Abdominal sternites punctate with elongate punctures. Sternite 8 about 2 times wider than sternites 4–7 medially.
Pygidium transverse, irregularly punctate, partly hidden under elytra.
Distribution and habitat. The new species is known from only one locality, Alto Marzo in Zamora-Chinchipe province of Ecuador (Fig. 1 F), a place on the western side of the Cordillera del Cóndor, an elevated (over 2000m) enclave in the Amazonian hylaea that appears to present high endemicity. The exact habitat and collecting circumstances of the specimen are unknown. Considering the characters of the genus and complete absence of the soil contamination, normally found in all Aegidiini taxa except Onorius, we think that the new species is a canopy dweller similar to O. inexpectatus.
Although the species from Alto Marzo differs strikingly from O. inexpectatus and there is no doubt that it is new to science we do not give it a formal name. We cannot exclude the possibility that in the future, another or other closely related Onorius species will be discovered in Alto Marzo area and, in contrast to O. inexpectatus, these species may be indistinguishable by females. The characters of the females do not allow distinguishing closely related species in most Orphninae taxa (Paulian 1948, Frolov 2010, Frolov, Montreuil and Akhmetova 2016). The notable exception is Aegidinus Arrow which shows a large variation of the shape of the gonocoxites (Colby 2009, Frolov Akhmetova and Vaz-de-Mello 2019). However, in all other Aegidiini genera, females of the closely related species are difficult to impossible to distinguish (Frolov et al. 2017b, Frolov et al. 2017c, Frolov, Akhmetova and Vaz-de-Mello 2017a). Females of congeners may differ externally (but not necessarily in the shape of the genitalia; e.g. both known Onorius species have similar female genitalia [Figs. 1 C, D] similar also to Aegidium [Fig. 1 E]) as in some Orphnus, Aegidium and other genera but these differences are normally associated with much higher differences in the male characters and indicate that the species belong to different species-groups or subgenera.
Every reasonable attempt was made to obtain additional specimens, including males, to complete the formal description of the species from Alto Marzo. All available collections were checked and we specifically asked the colleagues from Ecuador and Peru for additional material. A dedicated expedition to the area is difficult logistically and would require a work in the canopy that further complicates the sampling of Onorius and makes it practically unfeasible for the authors. However, we hope that this publication will attract the attention of the scientists and collectors working in the area and eventually the additional material will be collected to allow to complete the description of the species.
Unfortunately the specimen we examined was treated with KOH making extraction of DNA for further association with males by the molecular methods (e.g. DNA barcode) likely impossible. However, despite the DNA barcode would contribute to the diagnosis of the species, we think that it would not make the naming more appropriate in this case because the DNA barcode method has limitations and is not 100 per cent accurate.
Both known species of Onorius were found to have two characteristic, symmetrical ileum diverticula (Figs. 2 A, B, arrowed). Comparative study of the hind gut morphology of all Orphninae taxa is outside the scope of the present contribution, but in the course of our revision of the Orphninae the hind gut was studied in a number of taxa. This study showed that the Onorius type of ileum is not found in the other orphnines. In the Aegidiini genera Aegidium and Paraegidium, the proximal ileum is similar and has a few subsymmetrically situated protuberances rather than longer diverticula (Fig. 2 E–G). The exact number of the protuberances is difficult to estimate, at least in the dry collection material available to us. In the Madagascan genus Triodontus, the shape of the ileum varies between the two species examined from four well-developed, rather long diverticula in T. nitidulus (Fig. 2 D) to the complete absence of diverticula and protuberances in T. itremoi (Fig. 2 C). The development of the ileum diverticula most probably reflects the feeding habits of the taxa, and yet data about the later in orphnines is mostly absent.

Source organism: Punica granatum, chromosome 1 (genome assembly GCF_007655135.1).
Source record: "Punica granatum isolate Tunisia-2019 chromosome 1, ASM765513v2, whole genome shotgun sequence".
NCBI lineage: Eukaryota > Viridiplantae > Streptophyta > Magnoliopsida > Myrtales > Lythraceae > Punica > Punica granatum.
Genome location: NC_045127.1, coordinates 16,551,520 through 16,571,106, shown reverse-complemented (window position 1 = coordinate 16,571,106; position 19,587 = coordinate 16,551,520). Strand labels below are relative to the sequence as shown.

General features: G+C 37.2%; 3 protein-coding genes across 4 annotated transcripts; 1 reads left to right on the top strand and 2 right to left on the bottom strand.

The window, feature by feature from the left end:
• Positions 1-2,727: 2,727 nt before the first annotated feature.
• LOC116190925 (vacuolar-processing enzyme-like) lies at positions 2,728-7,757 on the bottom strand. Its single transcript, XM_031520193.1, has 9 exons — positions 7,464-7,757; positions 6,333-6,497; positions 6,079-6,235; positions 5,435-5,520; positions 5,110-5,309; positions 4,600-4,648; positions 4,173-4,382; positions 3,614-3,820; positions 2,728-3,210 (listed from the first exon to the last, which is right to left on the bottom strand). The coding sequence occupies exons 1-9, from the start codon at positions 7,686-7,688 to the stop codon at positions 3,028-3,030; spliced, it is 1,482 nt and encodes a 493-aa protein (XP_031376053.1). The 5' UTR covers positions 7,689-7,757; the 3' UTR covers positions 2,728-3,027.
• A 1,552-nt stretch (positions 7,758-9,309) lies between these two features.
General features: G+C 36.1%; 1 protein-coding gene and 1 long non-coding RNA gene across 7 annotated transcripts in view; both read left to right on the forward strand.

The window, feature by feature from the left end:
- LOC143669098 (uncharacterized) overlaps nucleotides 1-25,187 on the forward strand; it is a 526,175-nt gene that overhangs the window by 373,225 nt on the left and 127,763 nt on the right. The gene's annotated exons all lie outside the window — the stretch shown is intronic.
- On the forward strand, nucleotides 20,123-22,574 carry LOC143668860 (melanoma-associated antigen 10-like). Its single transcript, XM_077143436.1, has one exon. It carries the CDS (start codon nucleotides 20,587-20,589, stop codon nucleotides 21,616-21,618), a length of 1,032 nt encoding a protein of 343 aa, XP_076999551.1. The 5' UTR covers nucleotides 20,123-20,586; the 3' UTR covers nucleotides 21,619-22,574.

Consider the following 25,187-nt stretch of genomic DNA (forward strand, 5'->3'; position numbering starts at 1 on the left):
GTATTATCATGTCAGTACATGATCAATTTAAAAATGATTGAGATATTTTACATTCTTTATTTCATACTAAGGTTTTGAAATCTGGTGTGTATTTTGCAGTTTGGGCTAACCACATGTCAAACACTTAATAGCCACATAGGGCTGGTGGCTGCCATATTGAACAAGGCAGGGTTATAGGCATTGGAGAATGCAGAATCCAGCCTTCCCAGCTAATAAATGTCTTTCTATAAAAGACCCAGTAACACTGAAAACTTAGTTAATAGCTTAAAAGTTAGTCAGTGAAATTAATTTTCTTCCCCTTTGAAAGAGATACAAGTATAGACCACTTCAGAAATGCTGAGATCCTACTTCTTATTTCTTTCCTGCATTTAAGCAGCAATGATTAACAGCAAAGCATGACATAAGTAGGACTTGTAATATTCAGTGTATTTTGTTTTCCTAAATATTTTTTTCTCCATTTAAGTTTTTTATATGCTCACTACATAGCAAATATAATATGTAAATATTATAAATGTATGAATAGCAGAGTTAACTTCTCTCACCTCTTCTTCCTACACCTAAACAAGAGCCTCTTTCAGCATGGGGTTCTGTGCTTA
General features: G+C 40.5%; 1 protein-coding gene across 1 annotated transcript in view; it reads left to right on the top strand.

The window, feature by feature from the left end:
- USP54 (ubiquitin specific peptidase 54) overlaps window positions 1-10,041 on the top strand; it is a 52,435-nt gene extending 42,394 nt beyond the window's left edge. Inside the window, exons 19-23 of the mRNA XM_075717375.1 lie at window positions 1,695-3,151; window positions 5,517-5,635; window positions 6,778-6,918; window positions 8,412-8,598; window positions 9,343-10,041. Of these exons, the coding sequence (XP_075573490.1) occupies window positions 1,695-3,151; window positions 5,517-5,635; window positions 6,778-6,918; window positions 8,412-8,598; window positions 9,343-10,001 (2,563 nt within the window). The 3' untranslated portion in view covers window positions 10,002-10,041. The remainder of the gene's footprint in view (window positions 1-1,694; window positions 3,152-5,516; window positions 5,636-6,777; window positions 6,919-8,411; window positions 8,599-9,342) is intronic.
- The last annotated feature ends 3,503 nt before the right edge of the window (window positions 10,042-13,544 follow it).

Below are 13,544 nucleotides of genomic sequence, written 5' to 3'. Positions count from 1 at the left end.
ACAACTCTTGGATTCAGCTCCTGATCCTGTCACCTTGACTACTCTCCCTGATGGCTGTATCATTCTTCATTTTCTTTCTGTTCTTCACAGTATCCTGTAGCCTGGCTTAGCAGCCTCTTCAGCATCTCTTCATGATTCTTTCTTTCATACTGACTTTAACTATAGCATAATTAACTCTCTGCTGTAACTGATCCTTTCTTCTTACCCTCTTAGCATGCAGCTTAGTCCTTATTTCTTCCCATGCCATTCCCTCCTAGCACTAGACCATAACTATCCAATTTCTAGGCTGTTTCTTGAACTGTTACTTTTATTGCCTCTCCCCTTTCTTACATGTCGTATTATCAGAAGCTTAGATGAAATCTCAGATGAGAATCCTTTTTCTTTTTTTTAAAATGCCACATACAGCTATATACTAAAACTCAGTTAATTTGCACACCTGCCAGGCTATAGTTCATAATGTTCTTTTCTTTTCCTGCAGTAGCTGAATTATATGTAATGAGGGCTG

Morphology of the digestive system in general and hind gut in particular is poorly studied in the Scarabaeoidea. Few papers deal with comparative morphology of the alimentary channel and its phylogenetic implementation (Umeya 1960, Umeya 1974, Lopez-Guerrero 2002, da Fonseca et al. 2011), yet these studies show a reasonable diversity of the morphological structures and the possibility to address both physiological and evolutionary questions in scarabs. Feeding habits are practically unknown in the Orphninae, but the well-developed ileum diverticula, similar to the Passalidae genera Aulacocyclus Kaup and Ceracupes Kaup (da Fonseca, Fernandez and Barbosa 2011), may suggest xylophagy in adult Onorius, which requires large fermentation chambers.
Lic. Vladimir Carvajal (Escuela Politécnica Nacional, Quito, Ecuador) very kindly presented the examined specimen to FVM. We are thankful to Frank Krell (Denver Museum of Nature & Science, Denver, U.S.A.) and three anonymous reviewers for the comments on the early version of the manuscript. This work was supported by the National Council for Scientific and Technological Development of the Ministry of Science, Technology, and Innovation of Brazil, CNPq (405697/2013-9, 440604/2015-0, 400681/2014-5, 306745/2016-0) and partly by the Russian Foundation for Basic Research (grant number 16-04-00412-a). The study was completed in the framework of the Russian state research project АААА-А19-119020690101-6.